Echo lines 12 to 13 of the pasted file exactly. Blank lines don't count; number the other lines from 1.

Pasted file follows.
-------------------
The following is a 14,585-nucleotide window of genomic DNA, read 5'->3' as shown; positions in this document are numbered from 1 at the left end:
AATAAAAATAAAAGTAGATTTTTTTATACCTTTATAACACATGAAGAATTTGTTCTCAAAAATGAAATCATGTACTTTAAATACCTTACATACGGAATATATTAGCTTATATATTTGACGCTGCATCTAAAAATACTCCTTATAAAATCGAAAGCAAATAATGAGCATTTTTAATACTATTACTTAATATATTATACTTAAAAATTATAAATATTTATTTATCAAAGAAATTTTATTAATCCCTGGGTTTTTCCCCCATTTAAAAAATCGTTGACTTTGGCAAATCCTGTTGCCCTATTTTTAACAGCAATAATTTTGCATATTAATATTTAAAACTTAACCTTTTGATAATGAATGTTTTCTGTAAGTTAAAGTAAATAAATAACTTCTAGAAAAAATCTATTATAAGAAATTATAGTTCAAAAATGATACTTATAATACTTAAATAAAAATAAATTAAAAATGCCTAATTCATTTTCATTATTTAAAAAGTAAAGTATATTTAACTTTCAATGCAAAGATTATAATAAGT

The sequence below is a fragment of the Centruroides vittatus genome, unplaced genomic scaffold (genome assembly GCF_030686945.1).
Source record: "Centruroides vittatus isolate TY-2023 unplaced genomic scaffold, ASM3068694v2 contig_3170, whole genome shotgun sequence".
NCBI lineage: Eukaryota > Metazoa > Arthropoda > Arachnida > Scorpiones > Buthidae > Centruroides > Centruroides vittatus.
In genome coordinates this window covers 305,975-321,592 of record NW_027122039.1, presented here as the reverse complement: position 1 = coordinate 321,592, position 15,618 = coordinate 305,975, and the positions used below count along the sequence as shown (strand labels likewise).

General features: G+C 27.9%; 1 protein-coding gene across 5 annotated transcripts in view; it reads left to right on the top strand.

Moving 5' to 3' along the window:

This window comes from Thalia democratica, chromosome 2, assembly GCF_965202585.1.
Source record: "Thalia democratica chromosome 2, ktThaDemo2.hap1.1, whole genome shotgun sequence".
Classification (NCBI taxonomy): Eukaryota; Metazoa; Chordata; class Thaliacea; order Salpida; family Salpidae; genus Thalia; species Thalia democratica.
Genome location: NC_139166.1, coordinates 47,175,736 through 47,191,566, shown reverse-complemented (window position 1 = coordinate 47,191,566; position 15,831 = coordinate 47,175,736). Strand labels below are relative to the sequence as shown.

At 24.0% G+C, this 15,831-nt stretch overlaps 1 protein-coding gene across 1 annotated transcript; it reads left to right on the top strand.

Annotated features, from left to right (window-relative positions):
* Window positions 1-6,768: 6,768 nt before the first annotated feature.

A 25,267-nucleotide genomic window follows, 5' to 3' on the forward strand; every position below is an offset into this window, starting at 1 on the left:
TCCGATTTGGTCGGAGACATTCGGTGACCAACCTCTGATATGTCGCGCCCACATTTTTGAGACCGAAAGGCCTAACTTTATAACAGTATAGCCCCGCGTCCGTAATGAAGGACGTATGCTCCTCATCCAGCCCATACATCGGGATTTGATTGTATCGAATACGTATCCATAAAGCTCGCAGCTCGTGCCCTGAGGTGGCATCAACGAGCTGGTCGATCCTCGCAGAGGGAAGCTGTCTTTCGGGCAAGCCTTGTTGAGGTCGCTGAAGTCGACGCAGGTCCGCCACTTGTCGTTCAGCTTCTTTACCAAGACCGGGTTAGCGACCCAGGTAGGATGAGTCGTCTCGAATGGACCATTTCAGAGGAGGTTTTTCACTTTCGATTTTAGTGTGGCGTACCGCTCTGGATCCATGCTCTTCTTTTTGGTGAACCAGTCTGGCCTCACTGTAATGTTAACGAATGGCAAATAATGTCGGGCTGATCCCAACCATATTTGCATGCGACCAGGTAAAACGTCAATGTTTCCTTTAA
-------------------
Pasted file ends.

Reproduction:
Genome location: NC_139166.1, coordinates 47,175,736 through 47,191,566, shown reverse-complemented (window position 1 = coordinate 47,191,566; position 15,831 = coordinate 47,175,736). Strand labels below are relative to the sequence as shown.

At 24.0% G+C, this 15,831-nt stretch overlaps 1 protein-coding gene across 1 annotated transcript; it reads left to right on the top strand.